STEM education: University

While the past decade has seen dramatic declines in the production of physics bachelor's degrees, enrollment in graduate physics programs, and conferment of master's and PhD degrees, some of these indicators seem to be leveling off. Two surveys conducted by the American Institute of Physics' Statistical Resource Center look at recent trends in physics enrollment and degree production.

20 Oct 2000

"Science education standards allow everyone to move in the same
direction, with the assurance that the risks they take in the name
of improving science education will be supported by policies and
practices throughout the system." 
      --Draft National Science Education Standards

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16 Dec 1994

Last week saw action in both the House and the Senate on several K-12 education bills. There are a number of bills now in various stages of the legislative process that would affect federal support for education in different ways. The Labor-HHS-Education Appropriations bills, which fund many departments and agencies in addition to the Department of Education, are caught up in budget and ideological battles, and the education programs are currently funded under a continuing resolution.

27 Oct 1999

Although the impeachment trial commands center stage right now, a number of issues that may affect science and technology will be facing the 106th Congress this year. Below are highlights of some of those items:

ELEMENTARY AND SECONDARY EDUCATION:Education will be a hot topic in the 106th Congress. New House Speaker Dennis Hastert (R-IL) cited it as one of his top priorities, and President Clinton highlighted it in his State of the Union address. In addition, federal education programs under the Elementary and Secondary Education Act need to be reauthorized this year.

28 Jan 1999

House and Senate conferees reached agreement on the FY 2002 Labor-HHS-Education appropriations conference report (H.Rept. 107-342) late on December 18. As recent news reports indicated, the conferees appropriated only minimal funding - $12.5 million - for the newly-established Math and Science Partnerships to improve science and math education. These partnerships replace the Eisenhower Professional Development program as the only Department of Education program with funding specifically designated for science and math.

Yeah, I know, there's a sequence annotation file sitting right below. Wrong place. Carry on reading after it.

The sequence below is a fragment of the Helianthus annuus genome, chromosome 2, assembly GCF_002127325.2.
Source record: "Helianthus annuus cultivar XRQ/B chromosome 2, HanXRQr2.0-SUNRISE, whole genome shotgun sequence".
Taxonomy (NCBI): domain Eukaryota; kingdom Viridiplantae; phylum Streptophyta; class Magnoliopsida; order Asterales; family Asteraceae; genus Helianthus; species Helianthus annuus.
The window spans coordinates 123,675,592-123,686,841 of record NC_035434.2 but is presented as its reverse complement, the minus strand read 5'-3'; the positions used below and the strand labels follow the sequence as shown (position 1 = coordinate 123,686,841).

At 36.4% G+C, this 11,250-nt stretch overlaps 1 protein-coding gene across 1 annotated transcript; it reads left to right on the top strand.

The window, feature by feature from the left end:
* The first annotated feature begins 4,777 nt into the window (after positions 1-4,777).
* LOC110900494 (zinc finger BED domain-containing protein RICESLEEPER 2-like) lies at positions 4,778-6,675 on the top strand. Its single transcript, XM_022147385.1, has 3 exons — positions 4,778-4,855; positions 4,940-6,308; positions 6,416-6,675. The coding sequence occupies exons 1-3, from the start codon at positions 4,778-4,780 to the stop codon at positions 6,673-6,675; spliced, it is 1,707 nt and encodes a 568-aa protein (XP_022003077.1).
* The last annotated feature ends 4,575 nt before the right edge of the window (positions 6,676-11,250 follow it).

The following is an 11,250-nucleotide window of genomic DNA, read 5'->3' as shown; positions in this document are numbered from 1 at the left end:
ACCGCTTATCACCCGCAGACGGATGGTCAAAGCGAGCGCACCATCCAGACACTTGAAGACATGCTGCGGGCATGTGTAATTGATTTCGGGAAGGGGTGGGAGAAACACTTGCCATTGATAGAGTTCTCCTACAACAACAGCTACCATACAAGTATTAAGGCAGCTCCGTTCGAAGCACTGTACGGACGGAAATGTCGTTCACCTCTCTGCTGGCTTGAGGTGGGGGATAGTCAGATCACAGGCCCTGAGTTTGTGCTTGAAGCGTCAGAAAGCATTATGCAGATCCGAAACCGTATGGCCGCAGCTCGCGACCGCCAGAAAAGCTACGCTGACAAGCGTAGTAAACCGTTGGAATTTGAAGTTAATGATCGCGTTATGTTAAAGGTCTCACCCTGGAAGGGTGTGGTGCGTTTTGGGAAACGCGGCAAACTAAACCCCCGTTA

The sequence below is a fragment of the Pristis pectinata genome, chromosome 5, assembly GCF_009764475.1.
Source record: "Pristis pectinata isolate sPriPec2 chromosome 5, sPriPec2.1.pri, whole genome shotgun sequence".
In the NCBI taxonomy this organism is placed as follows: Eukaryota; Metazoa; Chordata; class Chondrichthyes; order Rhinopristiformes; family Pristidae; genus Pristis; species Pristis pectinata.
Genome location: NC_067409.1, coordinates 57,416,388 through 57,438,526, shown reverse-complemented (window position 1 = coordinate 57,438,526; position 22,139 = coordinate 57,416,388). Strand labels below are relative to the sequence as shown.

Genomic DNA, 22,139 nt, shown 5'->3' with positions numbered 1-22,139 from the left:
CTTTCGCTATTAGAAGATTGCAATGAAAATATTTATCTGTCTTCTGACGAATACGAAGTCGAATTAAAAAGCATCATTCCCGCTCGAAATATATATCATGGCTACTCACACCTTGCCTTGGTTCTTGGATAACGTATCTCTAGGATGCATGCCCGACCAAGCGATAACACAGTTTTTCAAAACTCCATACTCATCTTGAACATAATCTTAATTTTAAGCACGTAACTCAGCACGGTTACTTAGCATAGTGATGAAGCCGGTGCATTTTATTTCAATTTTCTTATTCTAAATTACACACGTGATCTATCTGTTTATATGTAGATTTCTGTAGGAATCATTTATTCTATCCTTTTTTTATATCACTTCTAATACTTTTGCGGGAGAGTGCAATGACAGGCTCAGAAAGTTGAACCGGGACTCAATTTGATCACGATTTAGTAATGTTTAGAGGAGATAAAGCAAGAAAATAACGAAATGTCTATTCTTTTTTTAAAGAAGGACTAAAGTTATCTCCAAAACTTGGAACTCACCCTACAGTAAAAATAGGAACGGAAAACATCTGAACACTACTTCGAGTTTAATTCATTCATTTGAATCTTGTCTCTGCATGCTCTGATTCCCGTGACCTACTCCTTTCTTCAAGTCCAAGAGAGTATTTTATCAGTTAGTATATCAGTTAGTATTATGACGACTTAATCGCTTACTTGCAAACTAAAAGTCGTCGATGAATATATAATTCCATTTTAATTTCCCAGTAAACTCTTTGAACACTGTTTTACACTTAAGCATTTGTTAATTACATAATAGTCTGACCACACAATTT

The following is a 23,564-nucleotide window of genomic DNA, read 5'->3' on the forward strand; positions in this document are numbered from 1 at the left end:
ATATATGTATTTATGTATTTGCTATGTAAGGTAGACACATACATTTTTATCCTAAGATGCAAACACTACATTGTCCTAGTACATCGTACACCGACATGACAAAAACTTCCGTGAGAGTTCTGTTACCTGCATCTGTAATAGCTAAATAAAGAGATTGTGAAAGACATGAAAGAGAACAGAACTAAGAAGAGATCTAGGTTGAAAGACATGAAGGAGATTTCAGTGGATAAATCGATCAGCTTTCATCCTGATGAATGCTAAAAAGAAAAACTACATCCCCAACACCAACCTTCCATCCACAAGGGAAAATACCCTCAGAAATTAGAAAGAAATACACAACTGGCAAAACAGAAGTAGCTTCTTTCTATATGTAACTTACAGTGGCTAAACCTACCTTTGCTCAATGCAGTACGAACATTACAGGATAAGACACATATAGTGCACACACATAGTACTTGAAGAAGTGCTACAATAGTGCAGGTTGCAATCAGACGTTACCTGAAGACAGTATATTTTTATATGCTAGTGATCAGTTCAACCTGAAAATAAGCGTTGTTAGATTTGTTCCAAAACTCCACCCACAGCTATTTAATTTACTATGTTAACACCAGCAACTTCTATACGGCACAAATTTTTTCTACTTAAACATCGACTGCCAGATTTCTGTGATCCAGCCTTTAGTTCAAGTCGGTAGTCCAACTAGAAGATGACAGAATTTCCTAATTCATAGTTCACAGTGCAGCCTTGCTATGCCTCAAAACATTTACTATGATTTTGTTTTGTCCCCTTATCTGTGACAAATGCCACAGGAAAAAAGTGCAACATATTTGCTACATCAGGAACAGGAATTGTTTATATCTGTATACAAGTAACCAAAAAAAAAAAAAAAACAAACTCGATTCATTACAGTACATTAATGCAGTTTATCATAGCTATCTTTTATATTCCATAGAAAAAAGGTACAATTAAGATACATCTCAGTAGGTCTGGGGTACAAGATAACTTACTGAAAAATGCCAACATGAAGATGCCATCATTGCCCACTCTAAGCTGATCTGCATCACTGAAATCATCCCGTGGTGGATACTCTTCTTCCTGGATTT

28 Dec 2001

Much attention has been focused recently on conferees' attempts to reconcile competing versions of the Elementary and Secondary Education Act (H.R. 1, known as "ESEA"), which will reform many Department of Education programs. Significant progress has also been made in the last two weeks on the Labor-HHS-Education appropriations bill, which provide the actual funding for these programs.

17 Oct 2001

As Congress heads into its August recess next week, action continues on a number of K-12 education bills. Below is a clarification on the Elementary and Secondary Education Act (ESEA) that is currently in conference, and updates on several other bills related to science and math education.

Elementary and Secondary Education Act

3 Aug 2001

Members of the House and Senate are now meeting to work out the differences in their versions of the Elementary and Secondary Education Act (ESEA). As reported in the previous FYI, both bills include some form of Math and Science Partnership initiative to improve education in K-12 science and math.

2 Aug 2001

After spending much of the spring working on legislation to reauthorize the Elementary and Secondary Education Act (ESEA) - an effort that stalled completely last year - both the House and Senate have passed versions of the bill (H.R. 1). Members from both chambers have now been appointed to a conference committee and are beginning the process of reconciling the differing bill versions. President Bush is hoping that a final version of the bill can be worked out before Members of Congress leave on August 6 for a month-long recess, and in time for the beginning of the new school year.

2 Aug 2001

A day before passing its version of the Elementary and Secondary Education Act (H.R. 1), the Senate voted overwhelmingly (91-8) to approve a non-binding "Sense of the Senate" amendment offered by Sen. Rick Santorum (R-PA) regarding the teaching of biological evolution. The amendment was approved on June 13 by all of the Democrats who were present and all but eight of the Republicans present; those eight reportedly opposed it as inappropriate federal intrusion into a local matter.

28 Jun 2001

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